10. The computer program product of claim 8, wherein the step of generating an acoustic fingerprint from the acoustic signal further comprises: computer usable program code to generate an acoustic fingerprint by digitally transforming the acoustic signal by a Fourier transformation, wherein the acoustic fingerprint is a spectral representation of the acoustic signal.

11. The computer program product of claim 8, wherein the step of generating an acoustic fingerprint from the acoustic signal further comprises: computer usable program code to generate an acoustic fingerprint from the acoustic signal using a hash method to obtain the acoustic fingerprint as a compact representation of the acoustic signal.

12. The computer program product of claim 8, wherein the step of identifying whether the acoustic fingerprint deviates from a threshold value by more than a defined statistical variance further comprises: computer usable program code to identify whether the acoustic fingerprint deviates from a threshold value by more than a defined statistical variance, wherein the threshold value is an ideal acoustic fingerprint of the consumer device during normal operating conditions.

13. The computer program product of claim 8, the method further comprising: computer usable program code, responsive to identifying that the acoustic fingerprint deviates from a threshold value by more than a defined statistical variance, to trigger an event handler, wherein the event handler provides notification that the acoustic fingerprint deviates from the threshold value by more than the defined statistical variance.

14. The computer program product of claim 13, wherein the computer usable program to trigger an event handler is for providing notification by triggering an auditory alarm, triggering a visual alarm, sending an email, or sending a short messaging service formatted alert.

15. A data processing system for acoustic monitoring and fault reporting, the data processing system comprising: a bus; a storage device connected to the bus, wherein the storage device contains a computer usable code; and a processing unit connected to the bus, wherein the processing unit executes the computer usable program code to identifying a sound from a consumer device; responsive to identifying the sound from a consumer device, to convert the sound to an acoustic signal; responsive to identifying the acoustic signal, to generate an acoustic fingerprint from the acoustic signal; responsive to generating the acoustic fingerprint from the acoustic signal, to identify whether the acoustic fingerprint deviates from a threshold value by more than a defined statistical variance; and responsive to identifying that the acoustic fingerprint deviates from a threshold value by more than a defined statistical variance, to provide notification that the acoustic fingerprint deviates from the threshold value by more than the defined statistical variance.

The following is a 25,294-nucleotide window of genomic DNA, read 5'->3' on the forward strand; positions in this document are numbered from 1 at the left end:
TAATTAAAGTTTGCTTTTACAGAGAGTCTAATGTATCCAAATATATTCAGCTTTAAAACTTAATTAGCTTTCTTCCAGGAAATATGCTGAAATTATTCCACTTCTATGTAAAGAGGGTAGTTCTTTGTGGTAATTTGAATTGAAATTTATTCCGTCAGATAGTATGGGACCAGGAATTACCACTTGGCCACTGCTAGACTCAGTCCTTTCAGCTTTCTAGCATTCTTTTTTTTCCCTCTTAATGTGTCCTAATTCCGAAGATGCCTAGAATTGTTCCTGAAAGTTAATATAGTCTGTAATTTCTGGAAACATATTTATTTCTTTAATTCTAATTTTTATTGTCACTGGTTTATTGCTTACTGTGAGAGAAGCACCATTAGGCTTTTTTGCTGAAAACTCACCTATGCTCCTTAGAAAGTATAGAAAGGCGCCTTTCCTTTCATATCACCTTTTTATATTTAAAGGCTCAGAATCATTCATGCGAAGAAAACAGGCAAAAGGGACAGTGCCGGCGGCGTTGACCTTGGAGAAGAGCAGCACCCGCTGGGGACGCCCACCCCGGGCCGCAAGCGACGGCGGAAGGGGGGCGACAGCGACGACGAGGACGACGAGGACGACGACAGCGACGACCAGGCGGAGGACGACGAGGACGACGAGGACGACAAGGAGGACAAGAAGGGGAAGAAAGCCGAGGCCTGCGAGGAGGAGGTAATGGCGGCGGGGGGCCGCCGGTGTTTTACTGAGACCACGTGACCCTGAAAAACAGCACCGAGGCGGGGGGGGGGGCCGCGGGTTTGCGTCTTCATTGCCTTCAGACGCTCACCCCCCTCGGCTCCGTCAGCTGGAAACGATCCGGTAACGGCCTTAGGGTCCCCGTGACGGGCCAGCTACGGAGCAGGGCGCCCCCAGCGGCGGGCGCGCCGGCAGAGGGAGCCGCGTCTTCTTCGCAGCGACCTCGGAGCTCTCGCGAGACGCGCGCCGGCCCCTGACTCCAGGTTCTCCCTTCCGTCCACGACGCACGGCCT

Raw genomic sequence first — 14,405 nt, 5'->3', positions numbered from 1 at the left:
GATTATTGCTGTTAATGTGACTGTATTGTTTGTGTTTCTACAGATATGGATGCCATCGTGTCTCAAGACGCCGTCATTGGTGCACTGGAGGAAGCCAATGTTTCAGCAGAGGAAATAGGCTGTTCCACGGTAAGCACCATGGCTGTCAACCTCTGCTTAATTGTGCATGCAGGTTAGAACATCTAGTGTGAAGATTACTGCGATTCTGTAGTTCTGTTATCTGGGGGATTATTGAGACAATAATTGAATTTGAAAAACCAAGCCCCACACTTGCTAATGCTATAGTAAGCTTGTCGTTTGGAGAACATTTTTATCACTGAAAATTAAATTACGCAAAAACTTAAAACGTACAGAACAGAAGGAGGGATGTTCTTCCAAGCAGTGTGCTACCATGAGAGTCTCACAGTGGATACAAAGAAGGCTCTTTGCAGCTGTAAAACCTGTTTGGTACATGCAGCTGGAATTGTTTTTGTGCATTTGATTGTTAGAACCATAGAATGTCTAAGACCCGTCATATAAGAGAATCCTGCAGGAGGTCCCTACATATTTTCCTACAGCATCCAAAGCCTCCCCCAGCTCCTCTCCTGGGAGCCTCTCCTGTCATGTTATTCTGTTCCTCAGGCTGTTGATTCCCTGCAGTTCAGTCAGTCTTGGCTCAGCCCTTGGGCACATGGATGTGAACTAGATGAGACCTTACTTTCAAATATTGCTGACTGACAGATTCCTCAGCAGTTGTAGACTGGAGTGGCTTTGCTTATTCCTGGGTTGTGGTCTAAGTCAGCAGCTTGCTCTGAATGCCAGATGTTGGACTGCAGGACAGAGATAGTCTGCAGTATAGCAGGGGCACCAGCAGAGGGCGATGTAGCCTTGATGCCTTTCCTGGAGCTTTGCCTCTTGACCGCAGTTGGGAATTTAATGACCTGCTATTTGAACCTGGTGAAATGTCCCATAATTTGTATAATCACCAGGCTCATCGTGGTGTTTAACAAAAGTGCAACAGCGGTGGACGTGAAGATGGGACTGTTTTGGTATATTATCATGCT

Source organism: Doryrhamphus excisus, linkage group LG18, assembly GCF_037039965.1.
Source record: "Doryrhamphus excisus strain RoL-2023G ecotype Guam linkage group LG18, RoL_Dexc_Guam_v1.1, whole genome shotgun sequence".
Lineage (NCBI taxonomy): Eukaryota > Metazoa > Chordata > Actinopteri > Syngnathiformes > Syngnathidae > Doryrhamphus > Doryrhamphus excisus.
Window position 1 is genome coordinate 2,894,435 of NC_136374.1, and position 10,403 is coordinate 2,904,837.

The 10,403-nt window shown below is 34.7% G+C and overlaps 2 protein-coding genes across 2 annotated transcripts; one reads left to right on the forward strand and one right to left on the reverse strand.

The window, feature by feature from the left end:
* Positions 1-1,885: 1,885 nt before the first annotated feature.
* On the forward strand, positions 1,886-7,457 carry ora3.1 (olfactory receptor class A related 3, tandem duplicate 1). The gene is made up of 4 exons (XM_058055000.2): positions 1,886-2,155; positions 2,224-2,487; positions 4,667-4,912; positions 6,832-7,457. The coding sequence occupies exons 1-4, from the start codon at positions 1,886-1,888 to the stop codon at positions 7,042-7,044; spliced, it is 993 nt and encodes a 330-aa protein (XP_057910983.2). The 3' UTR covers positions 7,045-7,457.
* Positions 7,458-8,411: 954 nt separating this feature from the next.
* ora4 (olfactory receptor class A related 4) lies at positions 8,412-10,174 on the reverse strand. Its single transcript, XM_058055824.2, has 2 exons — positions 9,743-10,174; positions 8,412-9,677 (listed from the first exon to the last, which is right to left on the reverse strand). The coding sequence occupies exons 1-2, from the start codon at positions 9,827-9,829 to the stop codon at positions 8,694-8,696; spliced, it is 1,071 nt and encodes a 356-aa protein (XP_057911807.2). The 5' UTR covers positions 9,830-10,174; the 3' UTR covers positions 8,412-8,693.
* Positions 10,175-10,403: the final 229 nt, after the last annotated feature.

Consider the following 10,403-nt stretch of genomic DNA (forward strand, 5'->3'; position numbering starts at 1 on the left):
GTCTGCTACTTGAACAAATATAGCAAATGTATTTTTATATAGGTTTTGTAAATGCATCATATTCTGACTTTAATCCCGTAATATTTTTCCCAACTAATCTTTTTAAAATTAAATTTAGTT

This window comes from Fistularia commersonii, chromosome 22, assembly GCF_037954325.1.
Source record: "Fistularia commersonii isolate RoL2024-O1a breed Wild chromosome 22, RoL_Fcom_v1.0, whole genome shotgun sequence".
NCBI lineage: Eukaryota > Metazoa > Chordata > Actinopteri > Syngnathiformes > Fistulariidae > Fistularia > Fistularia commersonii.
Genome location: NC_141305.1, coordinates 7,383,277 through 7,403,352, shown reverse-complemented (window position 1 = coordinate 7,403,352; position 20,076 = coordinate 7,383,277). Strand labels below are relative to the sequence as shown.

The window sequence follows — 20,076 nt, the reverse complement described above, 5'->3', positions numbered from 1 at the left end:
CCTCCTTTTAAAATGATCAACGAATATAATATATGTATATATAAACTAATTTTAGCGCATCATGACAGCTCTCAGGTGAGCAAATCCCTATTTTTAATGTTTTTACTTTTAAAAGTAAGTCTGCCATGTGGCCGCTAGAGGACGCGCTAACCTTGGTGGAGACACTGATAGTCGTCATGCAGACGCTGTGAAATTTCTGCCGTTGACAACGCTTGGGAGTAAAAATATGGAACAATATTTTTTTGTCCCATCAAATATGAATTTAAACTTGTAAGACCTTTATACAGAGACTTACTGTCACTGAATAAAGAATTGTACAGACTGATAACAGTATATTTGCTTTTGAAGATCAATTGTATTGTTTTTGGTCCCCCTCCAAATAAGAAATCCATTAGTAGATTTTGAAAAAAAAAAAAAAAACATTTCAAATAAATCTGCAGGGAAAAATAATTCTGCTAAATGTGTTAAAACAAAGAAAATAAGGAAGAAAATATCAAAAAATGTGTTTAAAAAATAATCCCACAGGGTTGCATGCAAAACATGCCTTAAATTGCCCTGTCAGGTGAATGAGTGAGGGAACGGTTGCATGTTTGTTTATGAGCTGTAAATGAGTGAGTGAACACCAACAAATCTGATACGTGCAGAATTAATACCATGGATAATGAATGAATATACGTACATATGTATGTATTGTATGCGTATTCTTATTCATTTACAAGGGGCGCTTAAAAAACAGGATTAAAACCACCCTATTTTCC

16. The data processing system of claim 15, wherein the processing unit executing the computer usable program code to identify a sound from a consumer device further comprises: the processing unit executing the computer usable program code to identify a sound with a microphone proximately placed to the consumer device.

17. The data processing system of claim 15, wherein the processing unit executing the computer usable program code to generating an acoustic fingerprint from the acoustic signal further comprises: the processing unit executing the computer usable program code to generate an acoustic fingerprint by digitally transforming the acoustic signal by a Fourier transformation, wherein the acoustic fingerprint is a spectral representation of the acoustic signal.

18. The data processing system of claim 15, wherein the processing unit executes the computer usable program code to generate an acoustic fingerprint from the acoustic signal further comprises: the processing unit executing the computer usable program code to generate an acoustic fingerprint from the acoustic signal using a hash method to obtain the acoustic fingerprint as a compact representation of the acoustic signal.

19. The data processing system of claim 15, wherein the processing unit executes the computer usable program code to identify whether the acoustic fingerprint deviates from a threshold value by more than a defined statistical variance further comprises: the processing unit executing the computer usable program code to identify whether the acoustic fingerprint deviates from a threshold value by more than a defined statistical variance, wherein the threshold value is an ideal acoustic fingerprint of the consumer device during normal operating conditions.

20. The data processing system of claim 15, wherein the processing unit further executes the computer usable program code, responsive to identifying that the acoustic fingerprint deviates from a threshold value by more than a defined statistical variance, to trigger an event handler, wherein the event handler provides notification that the acoustic fingerprint deviates from the threshold value by more than the defined statistical variance.

21. The data processing system of claim 20, wherein the event handler provides notification by triggering an auditory alarm, triggering a visual alarm, sending an email, or sending a short messaging service formatted alert.